An EPAC biosensor to measure cAMP levels
How the biosensor works
G protein coupled receptors (GPCRs) linked to Gαs or Gαi/o family members exert their biological functions primarily via modulating production of the second messenger cyclic adenosine 3′,5′-monophosphate (cAMP). Members of the Gαs family of heterotrimeric G proteins (i.e., Gαs, Gαolf) activate adenylyl cyclases (ACs), which are the enzymes responsible for converting ATP to cAMP. Conversely, members of the Gαi/o family of heterotrimeric G proteins (i.e., Gαi1-3, GαoA-B, Gαz) inhibit ACs and thus reduce intracellular cAMP concentrations. cAMP mediates its pleiotropic effects partly by binding to the regulatory subunits of protein kinase A (PKA, or cAMP-dependent protein kinase), resulting in the release and subsequent activation of bound catalytic subunits. PKA-independent effects of cAMP include activation of cyclic nucleotide-gated ion channels and regulation of the guanine nucleotide exchange proteins activated by cAMP (EPAC1 and 2) (1-2).
The bioSens-All® unimolecular cAMP double-brilliance sensor consists of the EPAC protein with N- and C-terminal Renilla luciferase (RLuc; R in figure below) and green fluorescent protein (GFP; G in following figure) tags, respectively. In its basal state, this biosensor exists in a closed conformation resulting in maximal BRET efficiency between RLuc and GFP. Binding of cAMP to EPAC results in a structural rearrangement that promotes an opened biosensor conformation. The latter conformational change induces a physical separation of RLuc and GFP, consequently reducing BRET efficiency to a degree that is inversely proportional to intracellular cAMP levels.
Cyclic AMP data generated with our EPAC biosensor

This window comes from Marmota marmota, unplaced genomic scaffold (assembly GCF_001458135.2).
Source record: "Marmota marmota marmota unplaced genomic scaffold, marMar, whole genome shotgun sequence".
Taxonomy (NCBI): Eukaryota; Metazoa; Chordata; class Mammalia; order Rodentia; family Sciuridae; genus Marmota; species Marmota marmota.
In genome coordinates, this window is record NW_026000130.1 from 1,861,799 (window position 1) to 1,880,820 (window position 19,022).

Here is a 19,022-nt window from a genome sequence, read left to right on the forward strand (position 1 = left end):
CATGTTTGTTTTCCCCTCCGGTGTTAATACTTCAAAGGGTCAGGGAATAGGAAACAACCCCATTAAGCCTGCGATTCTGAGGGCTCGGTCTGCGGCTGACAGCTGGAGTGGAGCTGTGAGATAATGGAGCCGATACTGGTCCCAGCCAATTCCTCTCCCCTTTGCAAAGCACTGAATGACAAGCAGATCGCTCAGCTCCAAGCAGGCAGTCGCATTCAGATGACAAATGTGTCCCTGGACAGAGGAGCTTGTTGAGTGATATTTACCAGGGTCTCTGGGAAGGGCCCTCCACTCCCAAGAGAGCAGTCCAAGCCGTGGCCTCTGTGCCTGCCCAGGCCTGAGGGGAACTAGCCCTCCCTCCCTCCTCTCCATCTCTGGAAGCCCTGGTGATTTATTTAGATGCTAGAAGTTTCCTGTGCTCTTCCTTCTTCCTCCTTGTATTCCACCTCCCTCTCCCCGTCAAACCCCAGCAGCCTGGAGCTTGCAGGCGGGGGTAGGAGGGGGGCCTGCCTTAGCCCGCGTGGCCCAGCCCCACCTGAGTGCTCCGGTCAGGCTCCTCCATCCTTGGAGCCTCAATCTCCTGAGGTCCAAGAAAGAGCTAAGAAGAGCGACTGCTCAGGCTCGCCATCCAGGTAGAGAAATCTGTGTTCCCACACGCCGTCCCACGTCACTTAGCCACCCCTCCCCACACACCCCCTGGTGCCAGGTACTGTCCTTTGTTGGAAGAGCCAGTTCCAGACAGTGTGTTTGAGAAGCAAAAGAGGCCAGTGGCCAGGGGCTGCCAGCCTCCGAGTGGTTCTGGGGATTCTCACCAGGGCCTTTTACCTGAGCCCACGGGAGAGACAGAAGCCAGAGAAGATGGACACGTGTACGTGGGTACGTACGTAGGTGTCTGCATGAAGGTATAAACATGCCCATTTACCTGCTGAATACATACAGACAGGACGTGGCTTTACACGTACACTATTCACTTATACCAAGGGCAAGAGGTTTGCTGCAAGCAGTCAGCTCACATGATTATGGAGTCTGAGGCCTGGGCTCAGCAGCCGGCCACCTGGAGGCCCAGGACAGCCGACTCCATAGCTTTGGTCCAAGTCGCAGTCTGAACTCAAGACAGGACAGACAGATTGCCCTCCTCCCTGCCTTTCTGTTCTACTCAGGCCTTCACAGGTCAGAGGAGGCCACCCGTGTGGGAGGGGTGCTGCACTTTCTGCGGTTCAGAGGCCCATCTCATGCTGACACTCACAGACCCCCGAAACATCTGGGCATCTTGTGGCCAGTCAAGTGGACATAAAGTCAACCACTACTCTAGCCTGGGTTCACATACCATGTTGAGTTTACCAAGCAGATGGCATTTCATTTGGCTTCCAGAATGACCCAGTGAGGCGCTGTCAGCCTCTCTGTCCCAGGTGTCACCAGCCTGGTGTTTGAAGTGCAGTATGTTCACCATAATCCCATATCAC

HEK293 cells were transfected with a receptor coding plasmid (human mu opioid receptor (MOR) or human parathyroid hormone type 1 receptor (PTHR1)) in addition to the EPAC cAMP biosensor coding plasmid. On the day of BRET, cells were rinsed with assay buffer, incubated with coelenterazine and increasing amounts of PTH(1-34) for 10 minutes and BRET subsequently measured (top). The EPAC cAMP biosensor was also used in “Gi mode” with MOR (bottom). In this assay, cells were rinsed with assay buffer, incubated with coelenterazine and increasing amounts of forskolin for 10 minutes and BRET subsequently measured. Stimulation with forskolin induced the production of cAMP and the resulting dose-response curve was used for the calculation of the EC75 (left). A separate set of cells were washed, incubated with coelenterazine and increasing amounts of DAMGO for 10 minutes and BRET subsequently measured. This initial measure is used to assess DAMGO’s ability to stimulate cAMP production (“Gs mode”; middle). A concentration corresponding to the EC75 of forskolin was then immediately added to the same cells previously treated with DAMGO. Cells were incubated for an additional 15 minutes and BRET measured again. This second measure is used to assess DAMGO’s ability to reverse forskolin-induced cAMP production (“Gi mode”; right). Reversal of forskolin-induced cAMP production by DAMGO is seen by the DAMGO dose-dependent increase in BRET (blue curve).